Bank accounts will be 'open to all' in EU

 
Shredded documents The plans are designed to make bank charges clearer to customers

European residents will have the right to open a basic bank account in any country of the EU and compare the fees charged by providers, under new plans.

The European Commission is outlining proposals to make it easier for customers to compare charges and switch to another bank.

At present, many consumers find it difficult to open an account in another EU country where they are not resident.

The Commission also hopes to reduce the numbers who do not have accounts.

It estimates that about 58 million consumers across the EU, aged over 15, do not have a payment account. The levels vary hugely across different states of the EU.

Swift switching

Only France, Belgium and Italy have laws in place that ensure people have access to a basic bank account in line with the proposals.

The plans would mean anyone could open an account, even if they have been made bankrupt or unemployed, with at least one provider. This would allow them to perform basic operations such as to receive their salary, pensions and benefits, or to pay utility bills.

The Commission also wants banks to send information to customers that lists the fees for common services, and the charges that have been levied in the previous 12 months.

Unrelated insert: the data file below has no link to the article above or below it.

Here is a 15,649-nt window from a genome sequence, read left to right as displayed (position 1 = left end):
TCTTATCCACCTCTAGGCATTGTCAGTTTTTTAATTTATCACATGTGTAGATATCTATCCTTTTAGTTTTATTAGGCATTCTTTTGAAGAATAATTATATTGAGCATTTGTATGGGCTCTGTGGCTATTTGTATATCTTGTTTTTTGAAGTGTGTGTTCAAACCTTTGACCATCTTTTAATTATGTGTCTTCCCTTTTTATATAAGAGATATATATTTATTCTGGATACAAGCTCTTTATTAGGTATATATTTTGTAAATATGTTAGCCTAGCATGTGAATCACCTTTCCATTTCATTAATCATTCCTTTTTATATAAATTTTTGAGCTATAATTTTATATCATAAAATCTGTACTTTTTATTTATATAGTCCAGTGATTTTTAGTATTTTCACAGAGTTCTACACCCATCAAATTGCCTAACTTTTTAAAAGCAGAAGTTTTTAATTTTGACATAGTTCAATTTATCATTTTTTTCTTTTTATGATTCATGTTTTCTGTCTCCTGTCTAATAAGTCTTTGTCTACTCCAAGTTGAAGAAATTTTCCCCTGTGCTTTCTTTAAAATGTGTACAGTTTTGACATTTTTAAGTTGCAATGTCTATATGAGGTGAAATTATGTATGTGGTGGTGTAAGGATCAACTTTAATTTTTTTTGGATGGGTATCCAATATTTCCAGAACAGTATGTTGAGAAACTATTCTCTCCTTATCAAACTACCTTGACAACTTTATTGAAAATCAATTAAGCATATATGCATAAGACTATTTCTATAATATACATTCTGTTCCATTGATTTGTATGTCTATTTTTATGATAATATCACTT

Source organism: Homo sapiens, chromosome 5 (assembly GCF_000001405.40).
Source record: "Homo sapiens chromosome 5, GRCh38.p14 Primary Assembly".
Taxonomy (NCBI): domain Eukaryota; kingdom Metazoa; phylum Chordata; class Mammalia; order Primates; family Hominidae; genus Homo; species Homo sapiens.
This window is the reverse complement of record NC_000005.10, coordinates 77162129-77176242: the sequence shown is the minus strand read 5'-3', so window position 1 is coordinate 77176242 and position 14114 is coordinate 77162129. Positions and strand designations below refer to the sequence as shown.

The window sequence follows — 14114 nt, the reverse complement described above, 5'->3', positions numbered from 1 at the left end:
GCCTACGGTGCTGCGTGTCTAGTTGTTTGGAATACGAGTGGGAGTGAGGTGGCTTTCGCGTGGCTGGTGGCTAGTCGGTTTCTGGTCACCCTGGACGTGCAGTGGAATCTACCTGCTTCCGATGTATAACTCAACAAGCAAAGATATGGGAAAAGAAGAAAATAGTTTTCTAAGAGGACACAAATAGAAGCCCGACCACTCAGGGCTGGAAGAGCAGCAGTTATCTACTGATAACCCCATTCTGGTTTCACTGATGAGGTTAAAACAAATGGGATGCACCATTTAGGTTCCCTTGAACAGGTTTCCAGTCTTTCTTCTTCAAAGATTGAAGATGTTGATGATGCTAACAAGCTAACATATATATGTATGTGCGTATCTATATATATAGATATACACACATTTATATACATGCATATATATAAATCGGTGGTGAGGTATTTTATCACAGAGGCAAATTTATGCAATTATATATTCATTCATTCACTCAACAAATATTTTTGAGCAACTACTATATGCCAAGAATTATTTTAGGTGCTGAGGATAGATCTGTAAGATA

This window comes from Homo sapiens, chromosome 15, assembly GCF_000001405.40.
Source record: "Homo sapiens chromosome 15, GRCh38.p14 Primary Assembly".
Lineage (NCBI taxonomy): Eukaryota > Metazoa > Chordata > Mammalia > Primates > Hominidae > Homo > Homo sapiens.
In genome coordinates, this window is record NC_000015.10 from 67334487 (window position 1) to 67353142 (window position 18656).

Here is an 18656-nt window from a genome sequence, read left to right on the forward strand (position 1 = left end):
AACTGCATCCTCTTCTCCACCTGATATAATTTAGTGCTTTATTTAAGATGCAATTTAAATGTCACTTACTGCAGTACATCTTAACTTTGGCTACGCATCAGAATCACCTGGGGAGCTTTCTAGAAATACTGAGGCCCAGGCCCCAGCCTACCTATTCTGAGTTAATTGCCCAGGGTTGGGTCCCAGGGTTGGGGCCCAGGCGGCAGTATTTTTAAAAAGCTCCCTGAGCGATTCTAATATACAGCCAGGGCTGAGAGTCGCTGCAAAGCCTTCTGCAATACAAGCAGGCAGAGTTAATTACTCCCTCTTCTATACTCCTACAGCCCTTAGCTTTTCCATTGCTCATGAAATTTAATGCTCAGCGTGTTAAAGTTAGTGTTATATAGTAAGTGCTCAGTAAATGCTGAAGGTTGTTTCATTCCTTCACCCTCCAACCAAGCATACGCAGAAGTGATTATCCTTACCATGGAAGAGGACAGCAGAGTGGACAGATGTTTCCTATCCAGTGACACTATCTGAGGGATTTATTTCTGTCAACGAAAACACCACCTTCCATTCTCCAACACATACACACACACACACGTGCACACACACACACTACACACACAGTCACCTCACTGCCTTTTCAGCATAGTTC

It also plans to set down rules that ensure an account is switched for free within 15 days between providers in the same country. The UK is already going further, with a speedier seven working-day switching plan.

The Commission wants to see free switching between providers in different EU countries to take place within 30 days.

"By making it easier to compare fees and change bank accounts, we also hope to see better offers from banks and lower costs," said EU Internal Market Commissioner Michel Barnier.

 

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  • rate this
    -8

    Comment number 26.

    Headline should be - EU wastes more of our time and money on pointless scheme to add irrelevent gimmicks to failing Eurocracy

  • rate this
    +21

    Comment number 25.

    @ 9. HouseTrained
    "So what's going to stop people living in financially unstable countries (Greece, Cyprus etc.) making things worse by moving their savings to a more stable country?"

    Absolutely Nothing!

    What a fantastic way to focus the minds of the banker and politicians to prevent then making destabeliing polices in the future.

  • rate this
    +9

    Comment number 24.